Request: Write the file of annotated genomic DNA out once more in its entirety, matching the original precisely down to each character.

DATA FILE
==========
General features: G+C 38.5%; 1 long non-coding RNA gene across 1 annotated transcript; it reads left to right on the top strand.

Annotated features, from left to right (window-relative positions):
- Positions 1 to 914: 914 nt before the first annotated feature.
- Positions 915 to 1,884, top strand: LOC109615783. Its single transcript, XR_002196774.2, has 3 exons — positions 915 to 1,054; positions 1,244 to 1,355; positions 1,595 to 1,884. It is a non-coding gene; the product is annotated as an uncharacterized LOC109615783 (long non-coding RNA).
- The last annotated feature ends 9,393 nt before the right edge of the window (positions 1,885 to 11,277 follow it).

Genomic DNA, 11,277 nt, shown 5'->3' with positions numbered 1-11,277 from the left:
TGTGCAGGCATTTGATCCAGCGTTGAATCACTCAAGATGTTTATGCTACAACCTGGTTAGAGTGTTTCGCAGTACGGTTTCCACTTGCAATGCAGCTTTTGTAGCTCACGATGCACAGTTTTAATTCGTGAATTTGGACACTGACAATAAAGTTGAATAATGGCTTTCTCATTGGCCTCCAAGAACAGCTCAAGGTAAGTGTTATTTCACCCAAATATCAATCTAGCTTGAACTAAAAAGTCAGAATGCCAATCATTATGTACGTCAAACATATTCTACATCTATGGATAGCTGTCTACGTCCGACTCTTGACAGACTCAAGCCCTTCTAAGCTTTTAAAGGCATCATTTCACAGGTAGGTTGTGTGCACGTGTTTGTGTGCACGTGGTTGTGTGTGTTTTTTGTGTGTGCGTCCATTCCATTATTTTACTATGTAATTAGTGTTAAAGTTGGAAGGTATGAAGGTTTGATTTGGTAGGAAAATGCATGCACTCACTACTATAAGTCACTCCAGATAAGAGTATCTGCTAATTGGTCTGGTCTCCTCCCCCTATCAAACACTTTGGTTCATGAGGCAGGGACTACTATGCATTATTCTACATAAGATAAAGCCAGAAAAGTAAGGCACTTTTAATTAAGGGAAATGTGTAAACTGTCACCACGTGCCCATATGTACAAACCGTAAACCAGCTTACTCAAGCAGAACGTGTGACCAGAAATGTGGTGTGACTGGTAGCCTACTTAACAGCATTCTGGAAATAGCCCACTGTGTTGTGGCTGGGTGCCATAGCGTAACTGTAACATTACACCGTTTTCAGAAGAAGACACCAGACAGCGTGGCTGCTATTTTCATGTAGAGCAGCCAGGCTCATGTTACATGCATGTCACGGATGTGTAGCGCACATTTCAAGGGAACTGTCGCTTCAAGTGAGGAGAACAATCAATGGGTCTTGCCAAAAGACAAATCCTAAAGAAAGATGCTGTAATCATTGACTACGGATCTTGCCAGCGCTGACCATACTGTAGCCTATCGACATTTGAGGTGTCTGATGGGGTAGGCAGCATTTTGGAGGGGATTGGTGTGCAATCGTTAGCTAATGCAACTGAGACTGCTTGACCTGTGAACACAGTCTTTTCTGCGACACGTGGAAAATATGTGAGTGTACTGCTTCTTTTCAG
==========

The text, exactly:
General features: G+C 38.5%; 1 long non-coding RNA gene across 1 annotated transcript; it reads left to right on the top strand.

Annotated features, from left to right (window-relative positions):
- Positions 1 to 914: 914 nt before the first annotated feature.
- Positions 915 to 1,884, top strand: LOC109615783. Its single transcript, XR_002196774.2, has 3 exons — positions 915 to 1,054; positions 1,244 to 1,355; positions 1,595 to 1,884. It is a non-coding gene; the product is annotated as an uncharacterized LOC109615783 (long non-coding RNA).
- The last annotated feature ends 9,393 nt before the right edge of the window (positions 1,885 to 11,277 follow it).

Genomic DNA, 11,277 nt, shown 5'->3' with positions numbered 1-11,277 from the left:
TGTGCAGGCATTTGATCCAGCGTTGAATCACTCAAGATGTTTATGCTACAACCTGGTTAGAGTGTTTCGCAGTACGGTTTCCACTTGCAATGCAGCTTTTGTAGCTCACGATGCACAGTTTTAATTCGTGAATTTGGACACTGACAATAAAGTTGAATAATGGCTTTCTCATTGGCCTCCAAGAACAGCTCAAGGTAAGTGTTATTTCACCCAAATATCAATCTAGCTTGAACTAAAAAGTCAGAATGCCAATCATTATGTACGTCAAACATATTCTACATCTATGGATAGCTGTCTACGTCCGACTCTTGACAGACTCAAGCCCTTCTAAGCTTTTAAAGGCATCATTTCACAGGTAGGTTGTGTGCACGTGTTTGTGTGCACGTGGTTGTGTGTGTTTTTTGTGTGTGCGTCCATTCCATTATTTTACTATGTAATTAGTGTTAAAGTTGGAAGGTATGAAGGTTTGATTTGGTAGGAAAATGCATGCACTCACTACTATAAGTCACTCCAGATAAGAGTATCTGCTAATTGGTCTGGTCTCCTCCCCCTATCAAACACTTTGGTTCATGAGGCAGGGACTACTATGCATTATTCTACATAAGATAAAGCCAGAAAAGTAAGGCACTTTTAATTAAGGGAAATGTGTAAACTGTCACCACGTGCCCATATGTACAAACCGTAAACCAGCTTACTCAAGCAGAACGTGTGACCAGAAATGTGGTGTGACTGGTAGCCTACTTAACAGCATTCTGGAAATAGCCCACTGTGTTGTGGCTGGGTGCCATAGCGTAACTGTAACATTACACCGTTTTCAGAAGAAGACACCAGACAGCGTGGCTGCTATTTTCATGTAGAGCAGCCAGGCTCATGTTACATGCATGTCACGGATGTGTAGCGCACATTTCAAGGGAACTGTCGCTTCAAGTGAGGAGAACAATCAATGGGTCTTGCCAAAAGACAAATCCTAAAGAAAGATGCTGTAATCATTGACTACGGATCTTGCCAGCGCTGACCATACTGTAGCCTATCGACATTTGAGGTGTCTGATGGGGTAGGCAGCATTTTGGAGGGGATTGGTGTGCAATCGTTAGCTAATGCAACTGAGACTGCTTGACCTGTGAACACAGTCTTTTCTGCGACACGTGGAAAATATGTGAGTGTACTGCTTCTTTTCAG